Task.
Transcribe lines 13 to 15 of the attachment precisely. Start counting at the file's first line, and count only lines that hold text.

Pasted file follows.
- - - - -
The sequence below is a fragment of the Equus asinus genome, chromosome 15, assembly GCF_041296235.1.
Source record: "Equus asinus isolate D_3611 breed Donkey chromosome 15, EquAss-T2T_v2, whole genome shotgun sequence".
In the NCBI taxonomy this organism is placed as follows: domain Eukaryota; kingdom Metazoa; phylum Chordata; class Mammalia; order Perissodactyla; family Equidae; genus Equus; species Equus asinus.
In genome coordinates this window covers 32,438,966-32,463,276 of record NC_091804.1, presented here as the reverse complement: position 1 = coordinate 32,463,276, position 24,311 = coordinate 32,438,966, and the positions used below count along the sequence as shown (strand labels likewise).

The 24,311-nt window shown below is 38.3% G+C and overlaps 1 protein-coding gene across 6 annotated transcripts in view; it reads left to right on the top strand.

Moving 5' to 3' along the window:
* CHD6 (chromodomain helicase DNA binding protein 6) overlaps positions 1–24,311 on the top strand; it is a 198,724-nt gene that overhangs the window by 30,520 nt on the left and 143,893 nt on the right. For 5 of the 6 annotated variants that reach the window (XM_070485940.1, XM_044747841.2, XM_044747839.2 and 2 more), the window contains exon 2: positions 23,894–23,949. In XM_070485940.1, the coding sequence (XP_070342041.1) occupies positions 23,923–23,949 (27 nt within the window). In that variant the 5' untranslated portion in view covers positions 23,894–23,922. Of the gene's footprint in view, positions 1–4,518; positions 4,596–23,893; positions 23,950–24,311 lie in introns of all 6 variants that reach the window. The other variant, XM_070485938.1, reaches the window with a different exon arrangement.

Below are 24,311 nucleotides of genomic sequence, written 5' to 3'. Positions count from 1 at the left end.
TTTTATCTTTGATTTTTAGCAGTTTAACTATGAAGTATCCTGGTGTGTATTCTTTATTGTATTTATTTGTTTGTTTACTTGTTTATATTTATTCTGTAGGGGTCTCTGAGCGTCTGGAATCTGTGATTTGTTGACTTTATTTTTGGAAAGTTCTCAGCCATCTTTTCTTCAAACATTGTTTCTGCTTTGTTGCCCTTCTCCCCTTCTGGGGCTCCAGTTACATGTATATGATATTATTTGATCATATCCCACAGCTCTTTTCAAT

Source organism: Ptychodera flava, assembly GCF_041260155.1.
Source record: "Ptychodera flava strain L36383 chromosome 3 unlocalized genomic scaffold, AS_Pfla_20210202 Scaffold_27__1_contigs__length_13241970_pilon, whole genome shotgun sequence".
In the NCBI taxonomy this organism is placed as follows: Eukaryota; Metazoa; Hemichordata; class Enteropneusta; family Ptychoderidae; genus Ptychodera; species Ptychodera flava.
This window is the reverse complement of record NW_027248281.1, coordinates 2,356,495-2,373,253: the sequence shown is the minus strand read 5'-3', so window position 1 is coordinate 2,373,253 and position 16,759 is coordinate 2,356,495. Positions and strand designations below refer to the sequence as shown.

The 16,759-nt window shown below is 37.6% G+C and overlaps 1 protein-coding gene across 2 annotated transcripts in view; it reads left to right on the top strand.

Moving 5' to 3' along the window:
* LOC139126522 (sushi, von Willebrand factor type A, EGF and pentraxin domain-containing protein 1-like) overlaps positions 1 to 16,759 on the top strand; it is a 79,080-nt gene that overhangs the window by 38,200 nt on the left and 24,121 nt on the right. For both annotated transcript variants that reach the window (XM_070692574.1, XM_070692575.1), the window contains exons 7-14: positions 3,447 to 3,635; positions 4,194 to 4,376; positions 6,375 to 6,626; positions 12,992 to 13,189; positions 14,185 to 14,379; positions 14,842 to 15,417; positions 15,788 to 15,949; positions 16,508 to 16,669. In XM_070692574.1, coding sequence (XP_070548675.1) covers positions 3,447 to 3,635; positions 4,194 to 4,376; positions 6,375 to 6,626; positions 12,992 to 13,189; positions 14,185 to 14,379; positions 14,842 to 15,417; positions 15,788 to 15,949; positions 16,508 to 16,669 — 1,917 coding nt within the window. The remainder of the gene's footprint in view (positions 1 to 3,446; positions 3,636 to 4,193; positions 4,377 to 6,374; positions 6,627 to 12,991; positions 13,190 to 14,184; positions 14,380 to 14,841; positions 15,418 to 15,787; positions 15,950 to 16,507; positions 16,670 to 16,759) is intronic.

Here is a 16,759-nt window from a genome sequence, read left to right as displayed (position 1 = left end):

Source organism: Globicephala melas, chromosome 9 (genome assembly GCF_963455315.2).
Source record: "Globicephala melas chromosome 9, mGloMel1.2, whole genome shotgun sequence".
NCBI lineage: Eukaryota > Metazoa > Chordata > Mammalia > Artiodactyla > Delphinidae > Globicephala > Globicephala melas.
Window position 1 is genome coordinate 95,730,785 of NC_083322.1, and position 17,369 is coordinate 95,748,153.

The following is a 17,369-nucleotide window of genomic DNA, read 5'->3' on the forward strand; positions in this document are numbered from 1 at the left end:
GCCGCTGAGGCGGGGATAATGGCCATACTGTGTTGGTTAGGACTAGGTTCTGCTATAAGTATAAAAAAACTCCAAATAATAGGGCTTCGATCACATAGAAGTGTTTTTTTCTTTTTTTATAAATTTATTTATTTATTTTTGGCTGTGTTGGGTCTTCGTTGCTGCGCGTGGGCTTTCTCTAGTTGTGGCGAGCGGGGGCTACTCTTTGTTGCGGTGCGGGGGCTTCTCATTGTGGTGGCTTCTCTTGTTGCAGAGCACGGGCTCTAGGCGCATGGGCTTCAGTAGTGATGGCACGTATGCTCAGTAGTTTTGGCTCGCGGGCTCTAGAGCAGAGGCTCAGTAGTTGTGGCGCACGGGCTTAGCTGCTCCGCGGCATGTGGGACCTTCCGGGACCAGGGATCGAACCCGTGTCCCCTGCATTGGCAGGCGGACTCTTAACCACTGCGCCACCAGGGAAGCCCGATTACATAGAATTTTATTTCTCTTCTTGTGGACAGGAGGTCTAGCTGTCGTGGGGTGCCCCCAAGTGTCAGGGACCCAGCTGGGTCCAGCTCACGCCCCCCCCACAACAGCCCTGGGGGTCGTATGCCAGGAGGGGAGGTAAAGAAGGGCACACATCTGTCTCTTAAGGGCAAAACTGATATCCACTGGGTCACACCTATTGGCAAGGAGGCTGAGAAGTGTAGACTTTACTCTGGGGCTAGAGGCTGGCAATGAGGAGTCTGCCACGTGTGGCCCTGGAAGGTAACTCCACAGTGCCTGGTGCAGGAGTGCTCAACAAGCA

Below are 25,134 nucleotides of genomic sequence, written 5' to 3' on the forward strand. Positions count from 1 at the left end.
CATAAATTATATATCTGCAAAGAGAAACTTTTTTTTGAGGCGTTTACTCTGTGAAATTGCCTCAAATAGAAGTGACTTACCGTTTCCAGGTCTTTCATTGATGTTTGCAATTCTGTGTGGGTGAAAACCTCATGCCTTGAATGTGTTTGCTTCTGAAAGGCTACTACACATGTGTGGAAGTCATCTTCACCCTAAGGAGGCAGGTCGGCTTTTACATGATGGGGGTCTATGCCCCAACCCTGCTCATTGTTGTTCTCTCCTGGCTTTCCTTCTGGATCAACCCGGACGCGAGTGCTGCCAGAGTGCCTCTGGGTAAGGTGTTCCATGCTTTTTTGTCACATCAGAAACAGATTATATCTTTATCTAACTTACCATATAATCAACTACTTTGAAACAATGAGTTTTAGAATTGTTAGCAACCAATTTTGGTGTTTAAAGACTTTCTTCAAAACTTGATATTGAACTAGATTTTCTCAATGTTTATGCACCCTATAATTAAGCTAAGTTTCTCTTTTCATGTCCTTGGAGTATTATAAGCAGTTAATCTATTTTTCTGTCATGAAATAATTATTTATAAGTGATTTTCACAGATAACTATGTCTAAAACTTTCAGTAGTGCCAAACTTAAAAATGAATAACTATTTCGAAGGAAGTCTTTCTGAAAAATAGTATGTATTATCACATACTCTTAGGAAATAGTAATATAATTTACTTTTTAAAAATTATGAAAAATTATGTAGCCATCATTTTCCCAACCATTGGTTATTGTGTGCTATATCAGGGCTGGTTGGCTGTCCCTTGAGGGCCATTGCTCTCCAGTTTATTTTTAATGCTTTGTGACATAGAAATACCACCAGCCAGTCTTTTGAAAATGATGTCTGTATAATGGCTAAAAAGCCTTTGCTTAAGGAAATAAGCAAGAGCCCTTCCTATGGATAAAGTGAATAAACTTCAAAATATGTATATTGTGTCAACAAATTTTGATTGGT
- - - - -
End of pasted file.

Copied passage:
This window is the reverse complement of record NW_027248281.1, coordinates 2,356,495-2,373,253: the sequence shown is the minus strand read 5'-3', so window position 1 is coordinate 2,373,253 and position 16,759 is coordinate 2,356,495. Positions and strand designations below refer to the sequence as shown.

The 16,759-nt window shown below is 37.6% G+C and overlaps 1 protein-coding gene across 2 annotated transcripts in view; it reads left to right on the top strand.

Moving 5' to 3' along the window: